• In a single year (2016-2017), 62 percent of the region’s total population gain was in the suburban ring, while the regional core captured just 38 percent.
  • The longer-term trend (2010-2017) shows the regional core as the locomotive of the region’s demographic train.
  • The highest growth totals in the suburban ring (2010-2017) were achieved by the five inlying counties closest to the regional core; at the same time 13 of the 27 (48%) suburban counties lost population in this time frame.
  • The metropolitan outer rim, once the demographic “hot spots” of population growth, accounted for almost all of the population loss from 2010-2017. But in 2016-2017 the losses generally abated and several even saw modest growth.

The authors cautioned against generalizing the comparison of a three-year period to a 30-year period in a previous 2014 Rutgers Regional Report, “The Receding Metropolitan Perimeter.” Offering the same careful outlook in the most recent report, they also indicate that if the time frames do indeed represent two fundamentally different eras—namely, suburbanization/urban decline versus re-centralization/perimeter contraction—then a transformative regional change may be underway that is only just now beginning to be revealed.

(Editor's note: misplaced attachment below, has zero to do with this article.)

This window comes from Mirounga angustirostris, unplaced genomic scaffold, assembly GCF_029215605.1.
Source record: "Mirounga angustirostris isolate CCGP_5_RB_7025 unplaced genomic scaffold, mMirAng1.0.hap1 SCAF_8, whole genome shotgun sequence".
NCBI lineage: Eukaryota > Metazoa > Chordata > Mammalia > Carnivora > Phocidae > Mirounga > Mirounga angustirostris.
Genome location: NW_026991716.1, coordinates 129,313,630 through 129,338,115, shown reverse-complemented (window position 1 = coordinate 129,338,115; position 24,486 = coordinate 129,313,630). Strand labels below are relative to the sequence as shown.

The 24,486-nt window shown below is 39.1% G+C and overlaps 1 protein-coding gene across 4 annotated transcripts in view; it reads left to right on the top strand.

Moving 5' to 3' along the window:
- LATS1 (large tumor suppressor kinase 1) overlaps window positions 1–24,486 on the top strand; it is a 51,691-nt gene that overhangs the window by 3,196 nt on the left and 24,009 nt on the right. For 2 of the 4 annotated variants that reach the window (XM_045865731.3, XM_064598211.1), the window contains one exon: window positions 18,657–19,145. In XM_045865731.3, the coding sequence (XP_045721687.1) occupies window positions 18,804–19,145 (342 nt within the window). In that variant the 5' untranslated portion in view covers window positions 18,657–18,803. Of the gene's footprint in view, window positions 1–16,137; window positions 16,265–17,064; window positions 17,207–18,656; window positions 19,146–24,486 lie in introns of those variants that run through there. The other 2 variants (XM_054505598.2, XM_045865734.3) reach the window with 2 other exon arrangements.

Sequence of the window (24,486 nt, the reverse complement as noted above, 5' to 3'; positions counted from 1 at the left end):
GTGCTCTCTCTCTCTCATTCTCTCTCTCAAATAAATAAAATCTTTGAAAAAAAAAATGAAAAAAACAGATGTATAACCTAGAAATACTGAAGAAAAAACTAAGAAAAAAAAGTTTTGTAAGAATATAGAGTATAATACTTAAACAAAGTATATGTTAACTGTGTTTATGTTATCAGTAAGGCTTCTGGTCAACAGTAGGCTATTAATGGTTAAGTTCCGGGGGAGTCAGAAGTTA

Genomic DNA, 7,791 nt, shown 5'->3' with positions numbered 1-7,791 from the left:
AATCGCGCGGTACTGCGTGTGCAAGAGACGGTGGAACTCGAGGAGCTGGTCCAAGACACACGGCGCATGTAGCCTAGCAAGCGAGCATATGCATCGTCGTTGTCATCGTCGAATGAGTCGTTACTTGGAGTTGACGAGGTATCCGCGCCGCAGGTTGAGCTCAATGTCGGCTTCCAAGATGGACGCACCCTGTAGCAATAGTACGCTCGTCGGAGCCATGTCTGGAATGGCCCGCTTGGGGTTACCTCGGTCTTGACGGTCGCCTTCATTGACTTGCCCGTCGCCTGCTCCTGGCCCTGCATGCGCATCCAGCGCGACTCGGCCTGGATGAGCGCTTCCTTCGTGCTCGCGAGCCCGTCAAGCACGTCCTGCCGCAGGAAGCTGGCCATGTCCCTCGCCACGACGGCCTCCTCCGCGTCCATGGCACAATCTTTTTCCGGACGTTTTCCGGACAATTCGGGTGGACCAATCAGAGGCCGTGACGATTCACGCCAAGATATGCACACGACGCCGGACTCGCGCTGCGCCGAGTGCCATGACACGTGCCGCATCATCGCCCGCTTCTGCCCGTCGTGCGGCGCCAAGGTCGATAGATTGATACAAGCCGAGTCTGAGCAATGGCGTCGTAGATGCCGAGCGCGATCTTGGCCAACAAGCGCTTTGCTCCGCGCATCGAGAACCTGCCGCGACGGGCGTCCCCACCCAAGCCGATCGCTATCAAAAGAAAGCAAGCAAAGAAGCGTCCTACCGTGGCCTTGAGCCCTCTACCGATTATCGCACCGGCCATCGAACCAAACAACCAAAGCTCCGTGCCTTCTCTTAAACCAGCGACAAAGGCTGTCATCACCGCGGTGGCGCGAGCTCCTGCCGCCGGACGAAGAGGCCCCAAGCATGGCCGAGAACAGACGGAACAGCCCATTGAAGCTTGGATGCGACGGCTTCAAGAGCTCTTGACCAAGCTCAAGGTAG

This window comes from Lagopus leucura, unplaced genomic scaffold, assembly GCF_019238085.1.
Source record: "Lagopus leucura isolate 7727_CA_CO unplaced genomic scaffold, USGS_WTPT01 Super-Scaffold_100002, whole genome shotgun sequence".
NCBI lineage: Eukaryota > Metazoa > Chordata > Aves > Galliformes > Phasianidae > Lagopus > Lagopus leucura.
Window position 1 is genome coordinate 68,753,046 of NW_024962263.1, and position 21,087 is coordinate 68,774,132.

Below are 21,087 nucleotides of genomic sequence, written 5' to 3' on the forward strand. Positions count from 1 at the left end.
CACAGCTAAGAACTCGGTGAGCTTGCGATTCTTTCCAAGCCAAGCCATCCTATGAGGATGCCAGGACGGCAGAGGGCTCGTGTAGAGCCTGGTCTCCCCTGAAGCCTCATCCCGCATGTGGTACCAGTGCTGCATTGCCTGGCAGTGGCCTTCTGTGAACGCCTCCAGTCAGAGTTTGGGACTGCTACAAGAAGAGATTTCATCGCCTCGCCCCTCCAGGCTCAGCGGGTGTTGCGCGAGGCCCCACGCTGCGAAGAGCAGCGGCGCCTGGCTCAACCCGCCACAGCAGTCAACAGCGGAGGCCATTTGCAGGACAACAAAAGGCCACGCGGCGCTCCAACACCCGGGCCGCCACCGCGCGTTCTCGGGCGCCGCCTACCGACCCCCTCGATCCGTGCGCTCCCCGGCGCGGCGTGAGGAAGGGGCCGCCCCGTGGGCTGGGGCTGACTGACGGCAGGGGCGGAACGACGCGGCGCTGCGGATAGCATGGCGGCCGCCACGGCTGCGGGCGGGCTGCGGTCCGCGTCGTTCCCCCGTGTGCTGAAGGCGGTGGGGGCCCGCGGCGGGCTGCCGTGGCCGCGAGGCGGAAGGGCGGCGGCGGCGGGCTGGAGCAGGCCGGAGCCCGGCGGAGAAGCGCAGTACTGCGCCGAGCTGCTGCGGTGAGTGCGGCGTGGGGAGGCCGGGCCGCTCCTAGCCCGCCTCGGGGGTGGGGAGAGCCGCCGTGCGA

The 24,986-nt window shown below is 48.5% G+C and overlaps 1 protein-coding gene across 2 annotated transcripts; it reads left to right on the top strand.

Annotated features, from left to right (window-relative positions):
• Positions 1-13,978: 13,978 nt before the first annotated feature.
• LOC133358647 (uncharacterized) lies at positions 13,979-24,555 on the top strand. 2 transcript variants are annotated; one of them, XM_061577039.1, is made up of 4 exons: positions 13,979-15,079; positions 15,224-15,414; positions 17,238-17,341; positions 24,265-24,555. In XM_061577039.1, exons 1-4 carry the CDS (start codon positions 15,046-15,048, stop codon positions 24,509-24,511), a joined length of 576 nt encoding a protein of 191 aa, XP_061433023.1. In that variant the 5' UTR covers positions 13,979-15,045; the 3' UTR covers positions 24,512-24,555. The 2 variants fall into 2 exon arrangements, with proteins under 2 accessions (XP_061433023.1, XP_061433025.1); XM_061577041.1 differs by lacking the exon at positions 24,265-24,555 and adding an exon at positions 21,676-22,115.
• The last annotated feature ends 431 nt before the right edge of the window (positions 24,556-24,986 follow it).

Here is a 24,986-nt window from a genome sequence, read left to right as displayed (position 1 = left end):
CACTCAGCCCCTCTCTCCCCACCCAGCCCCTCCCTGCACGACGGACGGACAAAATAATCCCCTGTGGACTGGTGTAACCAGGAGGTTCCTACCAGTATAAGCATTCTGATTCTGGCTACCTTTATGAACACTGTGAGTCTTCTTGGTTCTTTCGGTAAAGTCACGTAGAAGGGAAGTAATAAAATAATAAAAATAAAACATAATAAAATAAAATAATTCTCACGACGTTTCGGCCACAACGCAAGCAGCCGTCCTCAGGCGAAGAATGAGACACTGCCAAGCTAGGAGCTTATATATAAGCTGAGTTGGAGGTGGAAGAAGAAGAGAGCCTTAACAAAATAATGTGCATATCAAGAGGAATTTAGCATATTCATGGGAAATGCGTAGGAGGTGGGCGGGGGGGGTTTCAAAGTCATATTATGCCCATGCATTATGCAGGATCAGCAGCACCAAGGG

The authors put forth many possible factors that may be responsible for the change, many of which are discussed at more length in the book New Jersey’s Postsuburban Economy (Rutgers University Press, 2014) But at this time, determining whether the end result will be a long-term, fundamental shift or a temporary change in growth dynamics and population distribution within the region will be difficult.

The Rutgers Regional Report produces formal studies on regional and state economies, demographics, housing markets and other key public policy issues and is used extensively by the state’s planning and public policy communities. The full report is available at https://bloustein.rutgers.edu/reports/rrr/RRR39.pdf.